With reference to FIGS. 3 and 4, an optical pickup head includes a semiconductor laser light source 1 for emitting a coherent light beam 70 having a wavelength of, for example, 780 nm. A photodetector unit 5 includes a group of photodetectors 501, 502, and 503, and a group of photodetectors 504, 505, and 506. A prism 3 has a semitransparent surface 3a which obliquely opposes an output face of the laser light source 1. The laser light beam 70 emitted from the laser light source 1 is reflected by the semitransparent surface 3a of the prism 3. The laser light beam 70 reflected back from an optical recording medium 4 enters the prism 3 via its semitransparent surface 3a. The light source 1, the photodetector unit 5, and the prism 3 are housed in a package 2. The light source 1, the photodetector unit 5, the prism 3, and the package 2 compose a hybrid device mounted on a holding member (a holder) 23.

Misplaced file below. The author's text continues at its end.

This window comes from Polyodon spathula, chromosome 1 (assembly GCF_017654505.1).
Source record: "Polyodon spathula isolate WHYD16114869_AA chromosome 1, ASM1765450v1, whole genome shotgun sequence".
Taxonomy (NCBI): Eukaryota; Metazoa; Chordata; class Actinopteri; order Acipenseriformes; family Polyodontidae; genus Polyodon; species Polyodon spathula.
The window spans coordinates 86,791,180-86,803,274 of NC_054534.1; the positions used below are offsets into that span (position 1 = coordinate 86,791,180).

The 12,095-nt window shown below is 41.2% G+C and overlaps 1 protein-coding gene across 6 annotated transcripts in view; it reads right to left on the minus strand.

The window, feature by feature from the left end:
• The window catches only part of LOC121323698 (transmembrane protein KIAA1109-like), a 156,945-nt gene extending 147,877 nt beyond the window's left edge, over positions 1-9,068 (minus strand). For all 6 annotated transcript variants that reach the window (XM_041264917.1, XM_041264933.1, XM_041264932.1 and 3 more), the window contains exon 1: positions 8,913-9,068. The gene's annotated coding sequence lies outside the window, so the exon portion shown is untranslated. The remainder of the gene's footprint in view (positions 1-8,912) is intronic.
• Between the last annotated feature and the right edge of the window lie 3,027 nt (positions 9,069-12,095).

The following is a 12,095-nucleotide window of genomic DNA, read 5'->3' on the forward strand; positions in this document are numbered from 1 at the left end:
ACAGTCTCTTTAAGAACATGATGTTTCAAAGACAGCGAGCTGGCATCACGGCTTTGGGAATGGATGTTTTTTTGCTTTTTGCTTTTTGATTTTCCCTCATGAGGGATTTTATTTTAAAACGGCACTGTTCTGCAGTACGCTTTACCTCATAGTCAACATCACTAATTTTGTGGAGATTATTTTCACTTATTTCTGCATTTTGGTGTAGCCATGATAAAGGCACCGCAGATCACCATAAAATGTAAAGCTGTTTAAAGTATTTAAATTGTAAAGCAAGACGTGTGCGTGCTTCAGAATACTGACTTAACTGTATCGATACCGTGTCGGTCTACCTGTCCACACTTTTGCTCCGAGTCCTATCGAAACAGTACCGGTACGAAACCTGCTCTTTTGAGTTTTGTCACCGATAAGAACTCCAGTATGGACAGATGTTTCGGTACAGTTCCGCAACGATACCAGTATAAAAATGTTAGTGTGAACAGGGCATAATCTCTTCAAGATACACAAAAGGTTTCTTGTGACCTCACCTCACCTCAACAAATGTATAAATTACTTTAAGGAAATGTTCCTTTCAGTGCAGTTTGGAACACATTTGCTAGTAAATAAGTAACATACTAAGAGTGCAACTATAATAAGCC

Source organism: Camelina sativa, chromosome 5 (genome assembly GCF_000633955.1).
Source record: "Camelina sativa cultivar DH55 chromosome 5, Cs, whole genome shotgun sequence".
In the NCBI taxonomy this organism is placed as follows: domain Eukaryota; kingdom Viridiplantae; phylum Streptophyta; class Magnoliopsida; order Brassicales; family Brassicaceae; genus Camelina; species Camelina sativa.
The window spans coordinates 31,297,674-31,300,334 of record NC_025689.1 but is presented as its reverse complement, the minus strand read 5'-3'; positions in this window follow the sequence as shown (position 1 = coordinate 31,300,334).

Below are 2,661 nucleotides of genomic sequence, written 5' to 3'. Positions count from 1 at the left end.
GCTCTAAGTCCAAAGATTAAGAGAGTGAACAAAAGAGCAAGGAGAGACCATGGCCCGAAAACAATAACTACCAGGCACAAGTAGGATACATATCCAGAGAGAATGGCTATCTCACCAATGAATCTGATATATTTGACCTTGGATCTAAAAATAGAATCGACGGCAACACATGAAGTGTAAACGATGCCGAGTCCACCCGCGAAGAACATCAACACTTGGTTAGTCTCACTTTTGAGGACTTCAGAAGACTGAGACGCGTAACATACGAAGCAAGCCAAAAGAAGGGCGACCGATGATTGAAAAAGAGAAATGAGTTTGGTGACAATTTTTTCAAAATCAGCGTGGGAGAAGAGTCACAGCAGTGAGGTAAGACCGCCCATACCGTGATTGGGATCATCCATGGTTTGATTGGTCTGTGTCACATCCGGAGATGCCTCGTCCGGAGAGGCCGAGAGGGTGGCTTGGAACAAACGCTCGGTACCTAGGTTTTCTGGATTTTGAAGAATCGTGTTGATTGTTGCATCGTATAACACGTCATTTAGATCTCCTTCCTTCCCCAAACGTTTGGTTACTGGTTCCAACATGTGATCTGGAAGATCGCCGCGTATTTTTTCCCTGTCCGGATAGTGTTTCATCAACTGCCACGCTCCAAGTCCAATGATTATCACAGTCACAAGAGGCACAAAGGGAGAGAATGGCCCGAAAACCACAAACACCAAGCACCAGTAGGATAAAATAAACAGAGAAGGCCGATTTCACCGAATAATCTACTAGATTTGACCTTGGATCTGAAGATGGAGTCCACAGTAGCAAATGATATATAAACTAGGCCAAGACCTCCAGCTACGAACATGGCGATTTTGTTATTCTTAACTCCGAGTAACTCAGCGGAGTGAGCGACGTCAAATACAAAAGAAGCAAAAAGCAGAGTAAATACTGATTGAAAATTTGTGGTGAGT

After the laser light beam 70 is reflected by the semitransparent surface 3a of the prism 3, it reaches a reflecting section (a reflector) 13 and is then successively reflected by the reflecting section 13 and another reflecting section (another reflector) 14 toward a condenser lens or an objective lens 8. The laser light beam 70 is incident to the lens 8, being focused by the lens 8 on the optical recording medium 4. The lens 8 is mounted on the holding member 23. The reflecting sections 13 and 14 are formed on a common support member (a common supporter) 15 fixed to the holding member 23. The formation of the reflecting sections 13 and 14 on the support member 15 is realized by a suitable known method such as aluminum vapor deposition or aluminum electric gilding.

Actuators 91 and 92 serve to move the holding member 23 and thus to move the lens 8 relative to the optical recording medium 4. Specifically, the actuator 91 functions to move the lens 8 along the optical axis of the lens 8 for focusing control. The actuator 92 functions to move the lens 8 in a direction perpendicular to the optical axis of the lens 8 for tracking control.